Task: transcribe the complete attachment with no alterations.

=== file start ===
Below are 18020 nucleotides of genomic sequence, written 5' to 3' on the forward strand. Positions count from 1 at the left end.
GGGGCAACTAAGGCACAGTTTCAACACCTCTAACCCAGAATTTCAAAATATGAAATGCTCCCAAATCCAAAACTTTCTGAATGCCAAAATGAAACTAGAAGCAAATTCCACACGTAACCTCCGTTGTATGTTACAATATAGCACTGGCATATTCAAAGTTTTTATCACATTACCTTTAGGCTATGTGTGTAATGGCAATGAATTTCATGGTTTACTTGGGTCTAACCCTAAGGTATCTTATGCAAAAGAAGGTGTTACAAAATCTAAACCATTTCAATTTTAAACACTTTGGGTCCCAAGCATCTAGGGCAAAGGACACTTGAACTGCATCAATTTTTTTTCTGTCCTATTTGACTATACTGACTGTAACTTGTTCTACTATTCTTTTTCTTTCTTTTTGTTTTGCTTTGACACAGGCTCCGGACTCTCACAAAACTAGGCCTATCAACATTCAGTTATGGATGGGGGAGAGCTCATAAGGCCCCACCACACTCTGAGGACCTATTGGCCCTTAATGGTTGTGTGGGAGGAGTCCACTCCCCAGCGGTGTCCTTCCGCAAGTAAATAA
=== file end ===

Below are 18020 nucleotides of genomic sequence, written 5' to 3' on the forward strand. Positions count from 1 at the left end.
GGGGCAACTAAGGCACAGTTTCAACACCTCTAACCCAGAATTTCAAAATATGAAATGCTCCCAAATCCAAAACTTTCTGAATGCCAAAATGAAACTAGAAGCAAATTCCACACGTAACCTCCGTTGTATGTTACAATATAGCACTGGCATATTCAAAGTTTTTATCACATTACCTTTAGGCTATGTGTGTAATGGCAATGAATTTCATGGTTTACTTGGGTCTAACCCTAAGGTATCTTATGCAAAAGAAGGTGTTACAAAATCTAAACCATTTCAATTTTAAACACTTTGGGTCCCAAGCATCTAGGGCAAAGGACACTTGAACTGCATCAATTTTTTTTCTGTCCTATTTGACTATACTGACTGTAACTTGTTCTACTATTCTTTTTCTTTCTTTTTGTTTTGCTTTGACACAGGCTCCGGACTCTCACAAAACTAGGCCTATCAACATTCAGTTATGGATGGGGGAGAGCTCATAAGGCCCCACCACACTCTGAGGACCTATTGGCCCTTAATGGTTGTGTGGGAGGAGTCCACTCCCCAGCGGTGTCCTTCCGCAAGTAAATAA